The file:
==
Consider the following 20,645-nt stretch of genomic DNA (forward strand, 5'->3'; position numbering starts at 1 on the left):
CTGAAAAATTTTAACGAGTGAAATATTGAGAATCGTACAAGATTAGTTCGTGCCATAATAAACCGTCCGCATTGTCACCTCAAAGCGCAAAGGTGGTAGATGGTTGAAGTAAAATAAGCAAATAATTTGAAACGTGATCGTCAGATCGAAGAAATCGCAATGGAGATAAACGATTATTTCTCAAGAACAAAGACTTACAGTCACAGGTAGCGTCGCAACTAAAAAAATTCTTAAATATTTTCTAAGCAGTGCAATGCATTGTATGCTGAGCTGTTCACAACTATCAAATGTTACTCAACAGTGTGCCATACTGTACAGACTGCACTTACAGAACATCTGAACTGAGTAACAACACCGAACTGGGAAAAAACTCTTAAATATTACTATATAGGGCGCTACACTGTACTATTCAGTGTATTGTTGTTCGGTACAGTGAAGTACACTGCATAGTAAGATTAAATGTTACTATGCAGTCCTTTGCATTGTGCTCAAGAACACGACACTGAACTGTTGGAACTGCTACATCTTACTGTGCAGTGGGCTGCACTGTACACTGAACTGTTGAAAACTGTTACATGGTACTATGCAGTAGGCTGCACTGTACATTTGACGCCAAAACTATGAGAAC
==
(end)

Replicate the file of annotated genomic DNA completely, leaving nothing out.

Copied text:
Consider the following 20,645-nt stretch of genomic DNA (forward strand, 5'->3'; position numbering starts at 1 on the left):
CTGAAAAATTTTAACGAGTGAAATATTGAGAATCGTACAAGATTAGTTCGTGCCATAATAAACCGTCCGCATTGTCACCTCAAAGCGCAAAGGTGGTAGATGGTTGAAGTAAAATAAGCAAATAATTTGAAACGTGATCGTCAGATCGAAGAAATCGCAATGGAGATAAACGATTATTTCTCAAGAACAAAGACTTACAGTCACAGGTAGCGTCGCAACTAAAAAAATTCTTAAATATTTTCTAAGCAGTGCAATGCATTGTATGCTGAGCTGTTCACAACTATCAAATGTTACTCAACAGTGTGCCATACTGTACAGACTGCACTTACAGAACATCTGAACTGAGTAACAACACCGAACTGGGAAAAAACTCTTAAATATTACTATATAGGGCGCTACACTGTACTATTCAGTGTATTGTTGTTCGGTACAGTGAAGTACACTGCATAGTAAGATTAAATGTTACTATGCAGTCCTTTGCATTGTGCTCAAGAACACGACACTGAACTGTTGGAACTGCTACATCTTACTGTGCAGTGGGCTGCACTGTACACTGAACTGTTGAAAACTGTTACATGGTACTATGCAGTAGGCTGCACTGTACATTTGACGCCAAAACTATGAGAAC